Government Denies Blue Ribbon Status to Quogue Elementary School

Quogue Elementary School, in Southampton Town, was denied the chance to win the Federal Blue Ribbon Award.

By Rachel Siford & Elsie Boskamp

Quogue Elementary School was one of two Long Island schools to be denied the chance to win a federal academic achievement award because of high common core test opt-out rates, Albany officials confirmed last week.

The Federal Blue Ribbon Award is given out nationally to schools to recognize high achievement of students, educators, families and communities. The school was nominated by the state Education Department for the Blue Ribbon award last winter, but it did not achieve the minimum required 95 percent participation rate on standardized tests that were administered in April.  Only 88 percent of the school’s eligible students took the tests.

“It doesn’t seem surprising to me that they’d be denied a chance to earn Blue Ribbon status,” Robert Pondiscio, an expert on education-reform issues and the senior fellow and vice president for external affairs at the Thomas B. Fordham Institute, said.  “Unless you have all or most eligible students tested, it seems pretty obvious to me that you can’t make a determination of whether or not the school has earned the distinction.”

Out of 3,472 elementary schools in New York State, 15 were nominated, and 11 did not qualify for the Federal Blue Ribbon Award because of the opt-outs.

“The state did honor us by recognizing us and spent hours of committee work to put together the application,” Quogue Elementary School Principal Richard Benson said. “We are disappointed. We don’t think it wasn’t really fair that they used this year’s rates instead of a three-year average which would have put us at the 95 percent mark.”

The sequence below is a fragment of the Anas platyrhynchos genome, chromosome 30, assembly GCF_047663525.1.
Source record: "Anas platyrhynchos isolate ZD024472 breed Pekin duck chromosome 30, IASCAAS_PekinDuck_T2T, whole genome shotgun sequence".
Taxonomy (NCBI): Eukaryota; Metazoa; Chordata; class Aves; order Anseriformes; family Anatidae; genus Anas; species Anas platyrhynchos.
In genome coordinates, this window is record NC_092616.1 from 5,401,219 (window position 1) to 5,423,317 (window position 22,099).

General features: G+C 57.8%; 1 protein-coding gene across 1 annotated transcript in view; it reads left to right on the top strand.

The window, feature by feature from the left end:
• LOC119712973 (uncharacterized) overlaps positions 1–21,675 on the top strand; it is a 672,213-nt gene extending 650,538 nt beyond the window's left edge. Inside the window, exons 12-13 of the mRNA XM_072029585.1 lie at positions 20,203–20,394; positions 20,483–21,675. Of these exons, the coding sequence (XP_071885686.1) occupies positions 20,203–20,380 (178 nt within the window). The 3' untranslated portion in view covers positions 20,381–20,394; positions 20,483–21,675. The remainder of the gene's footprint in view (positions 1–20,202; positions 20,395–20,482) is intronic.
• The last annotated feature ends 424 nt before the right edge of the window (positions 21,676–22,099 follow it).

The deputy commissioner originally allowed schools to use a three-year average, and in that case Quogue Elementary School would have qualified. Instead, New York State later changed it to a two-year average of how many people took the test.

“We aren’t going to change our policy for next year because we won’t get nominated again,” Benson said. “We are going to do the best we can do. The kids have been doing well with the Common Core and are proud of what we do whether or not we have the Blue Ribbon Award.”

A growing movement against the Common Core curriculum is fueling the increased refusal for standardized testing, 200,000 opted out in the state last year, 70,000 from Long Island.  Parents are calling for a change in the state’s public schooling system and the refusal of awards and threats of lowered funding is not stopping their fight.

“It clearly is only a status symbol,” Jeanette Deutermann, the founder of Long Island Opt-Out, an anti-common core Facebook group with over 22,800 members, said.  “And, it’s not a status symbol for our kids and parents, it’s a status symbol for administrators.  I wish nobody applied for it.”

Deutermann, a Bellmore mother, also said she is worried about the message the Blue Ribbon sends.

“Administrators make such a big deal about not getting [the Blue Ribbon award|.  It’s just so ludicrous,” she said.  “Schools should be saying, Blue Ribbon or not, we have an amazing school with amazing kids and an amazing staff.”

Deutermann’s Facebook following helped to generate more than the 70,000 opt-outs last school year on Long Island, the most concentrated area of test refusals in New York state.  Members use the group as a forum to voice their opinions and concerns about the nation’s public schools.

“Parents and educators have been leading voices against the misuse of state tests for high-stakes decisions involving students and teachers,” Carl Korn, New York State United Teachers chief press officer said. “The parent-led ‘opt-out’ movement made a clear statement and it’s a shame the federal government chose to punish schools instead of listening — truly listening — to what parents want.”

“I think parents, teachers and schools who resist the destruction of the public education system should get red, white and blue ribbons,” Liz Stack, a member of Long Island Opt-Out and an English teacher at Baldwin High School in Pennsylvania, said.